6. Investing

    Which Dow Jones Stocks are Safe? Which are Risky?

    In a situation where our sustained bull run could turn into a sell-off rather quickly, here are four somewhat safe Dow stocks and four to be wary of.
  7. Economics

    The Big Chill: What’s Wrong With The U.S. Consumer

    Based on the most recent April data, investors may, once again, be disappointed when the second-quarter gross domestic product (GDP) report comes in.
  8. Economics

    How To Calculate The GDP Of A Country

    We explain how to calculate the GDP of a country using two different approaches.
  9. Economics

    Infrastructure Investment & Institutional Reforms

    There has been a lot of buzz in the market lately about the prospect for growth and stability in Latin America.
  10. Investing

    Fundamentals Of How Brazil Makes Its Money

    While it has an abundance of resources, including people, Brazil needs to begin to refocus its management and development strategies.

You May Also Like

Hot Definitions
  1. Stop-Loss Order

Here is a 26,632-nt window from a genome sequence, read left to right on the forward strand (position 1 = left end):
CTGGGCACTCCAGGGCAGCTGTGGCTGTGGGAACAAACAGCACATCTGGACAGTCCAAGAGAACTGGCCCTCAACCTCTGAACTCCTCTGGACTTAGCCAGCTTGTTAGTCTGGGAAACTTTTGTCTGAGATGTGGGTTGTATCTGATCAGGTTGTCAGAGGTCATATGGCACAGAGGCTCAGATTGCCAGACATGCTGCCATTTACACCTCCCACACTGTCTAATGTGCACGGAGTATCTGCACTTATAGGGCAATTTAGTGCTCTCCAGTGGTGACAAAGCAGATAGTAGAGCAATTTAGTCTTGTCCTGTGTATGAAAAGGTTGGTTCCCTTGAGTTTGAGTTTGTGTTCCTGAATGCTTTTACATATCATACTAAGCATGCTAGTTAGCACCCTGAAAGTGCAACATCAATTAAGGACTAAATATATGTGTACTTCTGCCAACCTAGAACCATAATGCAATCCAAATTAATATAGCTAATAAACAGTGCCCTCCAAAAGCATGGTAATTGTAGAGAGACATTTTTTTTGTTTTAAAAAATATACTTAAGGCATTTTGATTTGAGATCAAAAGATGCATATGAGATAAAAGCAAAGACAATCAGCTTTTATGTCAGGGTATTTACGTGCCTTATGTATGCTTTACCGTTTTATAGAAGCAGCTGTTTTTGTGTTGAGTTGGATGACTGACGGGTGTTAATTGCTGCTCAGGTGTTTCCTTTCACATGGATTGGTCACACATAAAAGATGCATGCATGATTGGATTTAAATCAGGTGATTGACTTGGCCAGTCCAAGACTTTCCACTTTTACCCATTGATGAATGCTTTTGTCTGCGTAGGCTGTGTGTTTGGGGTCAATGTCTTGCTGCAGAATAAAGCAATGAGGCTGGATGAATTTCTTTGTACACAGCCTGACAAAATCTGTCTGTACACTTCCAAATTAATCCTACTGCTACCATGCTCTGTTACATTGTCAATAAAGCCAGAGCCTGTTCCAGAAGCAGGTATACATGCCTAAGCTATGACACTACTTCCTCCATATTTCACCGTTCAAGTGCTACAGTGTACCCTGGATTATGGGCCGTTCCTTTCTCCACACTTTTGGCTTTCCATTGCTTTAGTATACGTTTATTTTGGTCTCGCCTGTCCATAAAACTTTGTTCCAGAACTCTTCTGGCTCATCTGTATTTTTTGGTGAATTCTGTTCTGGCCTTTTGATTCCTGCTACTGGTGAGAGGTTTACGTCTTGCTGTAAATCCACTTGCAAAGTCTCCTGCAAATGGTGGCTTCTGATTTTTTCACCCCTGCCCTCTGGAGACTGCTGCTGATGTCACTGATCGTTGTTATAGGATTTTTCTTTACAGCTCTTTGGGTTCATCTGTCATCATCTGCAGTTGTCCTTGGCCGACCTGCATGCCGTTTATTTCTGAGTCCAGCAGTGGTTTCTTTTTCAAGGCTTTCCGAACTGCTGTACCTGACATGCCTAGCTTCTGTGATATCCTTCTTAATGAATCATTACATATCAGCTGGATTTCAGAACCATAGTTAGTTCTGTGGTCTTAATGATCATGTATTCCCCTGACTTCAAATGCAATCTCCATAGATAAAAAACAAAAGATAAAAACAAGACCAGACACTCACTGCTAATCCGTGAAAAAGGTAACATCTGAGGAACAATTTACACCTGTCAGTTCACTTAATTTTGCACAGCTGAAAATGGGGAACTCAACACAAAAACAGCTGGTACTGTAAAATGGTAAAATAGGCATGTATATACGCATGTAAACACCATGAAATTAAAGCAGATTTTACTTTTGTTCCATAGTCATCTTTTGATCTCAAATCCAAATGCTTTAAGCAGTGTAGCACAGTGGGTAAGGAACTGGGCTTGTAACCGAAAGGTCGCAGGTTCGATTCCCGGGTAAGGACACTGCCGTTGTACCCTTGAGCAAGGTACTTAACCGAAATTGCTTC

An order placed with a broker to sell a security when it reaches a certain price. A stop-loss order is designed to limit ...
  2. Covered Call

    An options strategy whereby an investor holds a long position in an asset and writes (sells) call options on that same asset ...
  3. Butterfly Spread

    A neutral option strategy combining bull and bear spreads. Butterfly spreads use four option contracts with the same expiration ...
  4. Unlevered Beta

    A type of metric that compares the risk of an unlevered company to the risk of the market. The unlevered beta is the beta ...
  5. Moving Average - MA

    A widely used indicator in technical analysis that helps smooth out price action by filtering out the “noise” from random ...
  6. Yield Curve

    A line that plots the interest rates, at a set point in time, of bonds having equal credit quality, but differing maturity ...
Trading Center